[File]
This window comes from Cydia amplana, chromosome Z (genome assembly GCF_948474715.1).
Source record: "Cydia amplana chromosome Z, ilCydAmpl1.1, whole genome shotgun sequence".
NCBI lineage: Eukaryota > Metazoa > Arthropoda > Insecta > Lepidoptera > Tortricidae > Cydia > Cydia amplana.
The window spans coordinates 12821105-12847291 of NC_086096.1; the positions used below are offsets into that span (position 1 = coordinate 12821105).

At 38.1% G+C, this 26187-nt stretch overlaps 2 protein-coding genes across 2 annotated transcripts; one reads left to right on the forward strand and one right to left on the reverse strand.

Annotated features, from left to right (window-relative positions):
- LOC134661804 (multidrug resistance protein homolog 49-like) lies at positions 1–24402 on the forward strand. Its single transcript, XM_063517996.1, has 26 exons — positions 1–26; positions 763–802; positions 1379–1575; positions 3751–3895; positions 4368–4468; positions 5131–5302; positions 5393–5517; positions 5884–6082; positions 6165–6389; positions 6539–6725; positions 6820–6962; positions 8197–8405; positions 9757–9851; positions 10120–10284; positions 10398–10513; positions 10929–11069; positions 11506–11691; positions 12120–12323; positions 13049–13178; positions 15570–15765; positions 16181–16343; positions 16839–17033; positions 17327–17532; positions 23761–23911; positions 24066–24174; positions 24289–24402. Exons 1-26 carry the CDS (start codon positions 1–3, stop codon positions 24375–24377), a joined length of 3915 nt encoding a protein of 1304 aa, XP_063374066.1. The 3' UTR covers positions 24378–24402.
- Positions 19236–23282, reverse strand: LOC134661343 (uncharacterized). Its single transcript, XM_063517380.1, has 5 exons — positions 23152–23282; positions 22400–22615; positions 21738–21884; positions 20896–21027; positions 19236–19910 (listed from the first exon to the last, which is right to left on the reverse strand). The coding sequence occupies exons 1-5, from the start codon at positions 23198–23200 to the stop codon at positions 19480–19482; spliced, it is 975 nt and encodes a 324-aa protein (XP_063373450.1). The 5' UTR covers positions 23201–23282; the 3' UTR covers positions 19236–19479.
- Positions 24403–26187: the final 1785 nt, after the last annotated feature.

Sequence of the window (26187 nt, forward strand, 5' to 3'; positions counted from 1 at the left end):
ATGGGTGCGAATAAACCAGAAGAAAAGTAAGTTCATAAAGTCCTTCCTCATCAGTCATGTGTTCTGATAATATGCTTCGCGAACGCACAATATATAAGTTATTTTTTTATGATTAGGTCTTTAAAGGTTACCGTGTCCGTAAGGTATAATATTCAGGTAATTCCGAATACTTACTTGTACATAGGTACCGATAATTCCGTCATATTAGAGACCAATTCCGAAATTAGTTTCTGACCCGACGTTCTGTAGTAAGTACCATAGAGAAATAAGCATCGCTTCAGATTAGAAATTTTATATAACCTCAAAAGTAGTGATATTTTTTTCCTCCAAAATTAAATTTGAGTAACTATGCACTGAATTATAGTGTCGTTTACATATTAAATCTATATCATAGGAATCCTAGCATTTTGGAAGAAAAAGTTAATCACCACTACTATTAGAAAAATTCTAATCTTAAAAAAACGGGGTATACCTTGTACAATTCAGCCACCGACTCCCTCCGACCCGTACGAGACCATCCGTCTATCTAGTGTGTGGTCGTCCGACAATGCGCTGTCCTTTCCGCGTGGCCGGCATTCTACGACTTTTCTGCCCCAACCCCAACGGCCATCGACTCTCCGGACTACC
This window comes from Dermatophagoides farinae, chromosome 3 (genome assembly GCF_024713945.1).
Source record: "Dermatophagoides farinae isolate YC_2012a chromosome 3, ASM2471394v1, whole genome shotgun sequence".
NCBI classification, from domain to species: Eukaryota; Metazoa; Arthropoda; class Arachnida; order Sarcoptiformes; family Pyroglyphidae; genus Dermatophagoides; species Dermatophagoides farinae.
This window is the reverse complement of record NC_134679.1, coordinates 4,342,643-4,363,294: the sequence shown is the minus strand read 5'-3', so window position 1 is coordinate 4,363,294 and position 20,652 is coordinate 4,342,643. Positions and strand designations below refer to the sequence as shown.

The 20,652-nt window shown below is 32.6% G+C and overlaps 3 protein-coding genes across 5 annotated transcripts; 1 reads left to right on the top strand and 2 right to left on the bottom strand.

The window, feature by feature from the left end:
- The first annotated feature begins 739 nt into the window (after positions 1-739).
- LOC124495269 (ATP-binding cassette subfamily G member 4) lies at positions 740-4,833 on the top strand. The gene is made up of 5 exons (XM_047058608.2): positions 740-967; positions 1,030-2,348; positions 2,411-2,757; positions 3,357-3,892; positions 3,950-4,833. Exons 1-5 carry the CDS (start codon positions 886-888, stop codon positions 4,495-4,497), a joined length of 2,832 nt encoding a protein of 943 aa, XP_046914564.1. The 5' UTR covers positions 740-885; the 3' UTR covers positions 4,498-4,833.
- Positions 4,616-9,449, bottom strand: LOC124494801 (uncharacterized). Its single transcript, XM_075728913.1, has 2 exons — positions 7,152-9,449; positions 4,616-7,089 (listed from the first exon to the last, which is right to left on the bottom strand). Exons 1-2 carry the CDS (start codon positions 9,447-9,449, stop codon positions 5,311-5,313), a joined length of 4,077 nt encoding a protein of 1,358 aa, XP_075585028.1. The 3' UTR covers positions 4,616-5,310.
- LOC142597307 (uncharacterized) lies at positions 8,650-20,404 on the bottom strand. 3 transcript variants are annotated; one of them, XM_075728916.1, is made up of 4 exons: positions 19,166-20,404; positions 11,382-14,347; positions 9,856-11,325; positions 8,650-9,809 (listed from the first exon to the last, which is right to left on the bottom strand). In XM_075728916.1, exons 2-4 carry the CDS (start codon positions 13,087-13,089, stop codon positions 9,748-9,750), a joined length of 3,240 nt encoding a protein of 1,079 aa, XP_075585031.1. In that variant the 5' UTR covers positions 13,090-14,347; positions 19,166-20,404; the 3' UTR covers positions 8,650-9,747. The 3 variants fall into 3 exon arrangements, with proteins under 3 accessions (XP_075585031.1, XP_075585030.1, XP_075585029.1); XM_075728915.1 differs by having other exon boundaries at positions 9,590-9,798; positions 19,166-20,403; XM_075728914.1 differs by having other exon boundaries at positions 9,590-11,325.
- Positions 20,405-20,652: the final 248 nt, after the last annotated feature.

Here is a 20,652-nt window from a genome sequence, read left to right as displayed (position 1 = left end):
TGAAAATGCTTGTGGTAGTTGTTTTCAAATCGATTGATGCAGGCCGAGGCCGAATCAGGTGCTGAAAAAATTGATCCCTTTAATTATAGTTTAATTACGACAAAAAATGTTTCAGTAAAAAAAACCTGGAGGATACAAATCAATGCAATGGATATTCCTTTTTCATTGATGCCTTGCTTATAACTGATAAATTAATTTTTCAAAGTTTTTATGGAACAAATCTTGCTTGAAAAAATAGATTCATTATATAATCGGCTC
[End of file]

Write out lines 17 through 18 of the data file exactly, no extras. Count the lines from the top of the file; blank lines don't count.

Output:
The window, feature by feature from the left end:
- The first annotated feature begins 739 nt into the window (after positions 1-739).